Extra Special Care

As an adult, receiving the right medical care can be as simple as making an appointment with your physician or asking for a referral. But for children, it can often be much more complicated.

Kids may have trouble describing the pain they’re experiencing or not even realize that something’s wrong. On top of this, their growing and developing bodies require the attention of doctors who have received specialized medical training. Pediatricians have to be able to look out for different conditions that adults may not experience, and also must be able to assess kids who may be scared, shy, or unable to communicate.

Crystal Carney, Pediatric Hospitalist
Crystal Carney, Pediatric Hospitalist

As a Pediatric Hospitalist, Crystal Carney has a unique perspective on serious illnesses that kids face here locally as she follows their progress after being admitted to Memorial Hospital. Understandably, going to an emergency room or potentially being hospitalized can be scary events for adults, let alone young children. With this in mind, plans are already underway for Memorial Hospital to open up their pediatric emergency room. The Robert A. Grimm Children’s Emergency Pavilion will allow kids to stay here if they are faced with a need for emergency care. In her experience, “kids are more forthcoming, they feel a lot more comfortable in that environment, than when they’re in the adult ER. And that goes the same for parents. I think it’s very difficult for a parent, any time you take your kid to the ER, it’s the worst day of your life, hands down. And to be in an environment surrounded by a lot of sick adults can be pretty scary. I think it’s a more calm environment for parents and kids to be in a solely pediatric area.” The center is scheduled to open later this year and marks the first time that there has been an emergency room just for kids in all of Kern County!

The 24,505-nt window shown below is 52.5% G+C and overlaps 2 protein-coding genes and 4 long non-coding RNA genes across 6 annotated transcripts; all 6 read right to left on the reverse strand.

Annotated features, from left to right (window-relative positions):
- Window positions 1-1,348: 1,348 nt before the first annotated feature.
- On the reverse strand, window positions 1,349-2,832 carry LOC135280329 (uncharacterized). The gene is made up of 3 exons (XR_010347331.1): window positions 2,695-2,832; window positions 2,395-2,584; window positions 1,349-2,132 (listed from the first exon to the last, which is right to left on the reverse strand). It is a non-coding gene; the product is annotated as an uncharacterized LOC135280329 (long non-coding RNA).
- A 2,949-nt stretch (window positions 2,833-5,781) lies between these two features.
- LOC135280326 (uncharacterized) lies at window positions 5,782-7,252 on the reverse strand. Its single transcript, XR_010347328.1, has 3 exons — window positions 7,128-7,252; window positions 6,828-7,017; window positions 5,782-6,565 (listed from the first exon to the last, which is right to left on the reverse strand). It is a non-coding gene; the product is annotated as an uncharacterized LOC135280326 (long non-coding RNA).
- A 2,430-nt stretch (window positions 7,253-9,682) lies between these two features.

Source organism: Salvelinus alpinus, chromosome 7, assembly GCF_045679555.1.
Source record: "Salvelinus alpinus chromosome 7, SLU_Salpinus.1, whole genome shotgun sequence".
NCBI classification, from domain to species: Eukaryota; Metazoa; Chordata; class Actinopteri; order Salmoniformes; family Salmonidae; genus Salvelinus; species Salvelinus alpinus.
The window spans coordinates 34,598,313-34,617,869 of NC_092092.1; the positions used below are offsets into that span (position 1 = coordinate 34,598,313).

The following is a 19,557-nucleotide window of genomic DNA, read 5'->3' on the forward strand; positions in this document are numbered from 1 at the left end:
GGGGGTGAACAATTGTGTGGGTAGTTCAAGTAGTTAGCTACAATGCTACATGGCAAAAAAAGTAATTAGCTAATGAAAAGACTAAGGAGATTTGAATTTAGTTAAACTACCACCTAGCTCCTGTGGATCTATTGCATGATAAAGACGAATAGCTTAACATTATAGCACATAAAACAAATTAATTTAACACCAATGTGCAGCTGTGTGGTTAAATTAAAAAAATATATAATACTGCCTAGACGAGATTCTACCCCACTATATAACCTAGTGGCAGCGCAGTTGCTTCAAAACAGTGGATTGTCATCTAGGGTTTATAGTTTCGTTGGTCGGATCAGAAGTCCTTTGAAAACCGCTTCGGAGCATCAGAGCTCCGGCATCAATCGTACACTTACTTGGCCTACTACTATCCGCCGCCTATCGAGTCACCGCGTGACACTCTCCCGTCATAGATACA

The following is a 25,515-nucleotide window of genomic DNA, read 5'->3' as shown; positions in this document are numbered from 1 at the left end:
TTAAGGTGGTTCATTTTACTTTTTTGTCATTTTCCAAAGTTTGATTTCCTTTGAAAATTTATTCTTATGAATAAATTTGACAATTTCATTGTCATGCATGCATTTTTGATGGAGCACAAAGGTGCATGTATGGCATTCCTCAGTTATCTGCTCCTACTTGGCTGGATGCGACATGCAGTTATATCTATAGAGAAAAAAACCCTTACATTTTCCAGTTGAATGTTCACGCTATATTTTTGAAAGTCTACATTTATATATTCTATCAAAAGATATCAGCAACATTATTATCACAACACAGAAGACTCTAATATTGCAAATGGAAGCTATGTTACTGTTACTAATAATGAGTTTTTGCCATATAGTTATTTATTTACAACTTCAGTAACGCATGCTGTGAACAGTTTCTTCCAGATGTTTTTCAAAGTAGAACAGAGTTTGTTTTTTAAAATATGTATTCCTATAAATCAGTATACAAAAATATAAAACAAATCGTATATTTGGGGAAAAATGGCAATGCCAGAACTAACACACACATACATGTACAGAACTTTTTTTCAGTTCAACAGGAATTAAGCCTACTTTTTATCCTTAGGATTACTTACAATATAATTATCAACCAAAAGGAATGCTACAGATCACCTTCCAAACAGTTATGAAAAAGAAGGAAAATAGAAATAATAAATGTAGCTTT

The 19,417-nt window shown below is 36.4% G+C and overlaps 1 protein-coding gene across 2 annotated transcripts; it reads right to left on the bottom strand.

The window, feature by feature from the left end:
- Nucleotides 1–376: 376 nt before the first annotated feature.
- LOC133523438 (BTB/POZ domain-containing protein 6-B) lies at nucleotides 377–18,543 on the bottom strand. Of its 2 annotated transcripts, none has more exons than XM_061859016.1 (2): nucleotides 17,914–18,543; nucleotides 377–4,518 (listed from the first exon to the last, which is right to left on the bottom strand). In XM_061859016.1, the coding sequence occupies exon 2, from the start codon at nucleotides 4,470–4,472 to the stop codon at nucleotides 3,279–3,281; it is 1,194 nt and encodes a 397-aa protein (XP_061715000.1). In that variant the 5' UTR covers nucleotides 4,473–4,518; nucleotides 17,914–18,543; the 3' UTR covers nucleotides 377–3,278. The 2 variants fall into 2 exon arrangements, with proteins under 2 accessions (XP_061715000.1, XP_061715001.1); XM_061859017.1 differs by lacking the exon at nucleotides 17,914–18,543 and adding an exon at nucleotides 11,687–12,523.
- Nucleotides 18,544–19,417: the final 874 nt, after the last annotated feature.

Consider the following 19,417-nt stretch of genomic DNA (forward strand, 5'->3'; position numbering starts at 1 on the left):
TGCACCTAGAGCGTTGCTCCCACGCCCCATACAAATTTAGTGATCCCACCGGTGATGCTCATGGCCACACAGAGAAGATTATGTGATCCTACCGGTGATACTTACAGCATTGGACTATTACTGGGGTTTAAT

The Robert A. Grimm Children’s Pavilion.
The Robert A. Grimm Children’s Pavilion.

She mentioned that while local children experience a lot of the same medical concerns that kids experience all over the US, there are a few things that we see more of than other places, including asthma. “Some of the symptoms would be a dry cough, especially after any type of exercising, so if your kid has any kind of exercise intolerance, so they’re coughing when running around, then that would be a sign that they could have asthma.” Additionally, if a child is waking up in the middle of the night coughing even if they aren’t sick, or if they get tired easily, these could be signs that it’s time for a trip to the doctor. It’s important for parents to take note of these symptoms because most of the time kids won’t be wheezing or short of breath when they get to an appointment.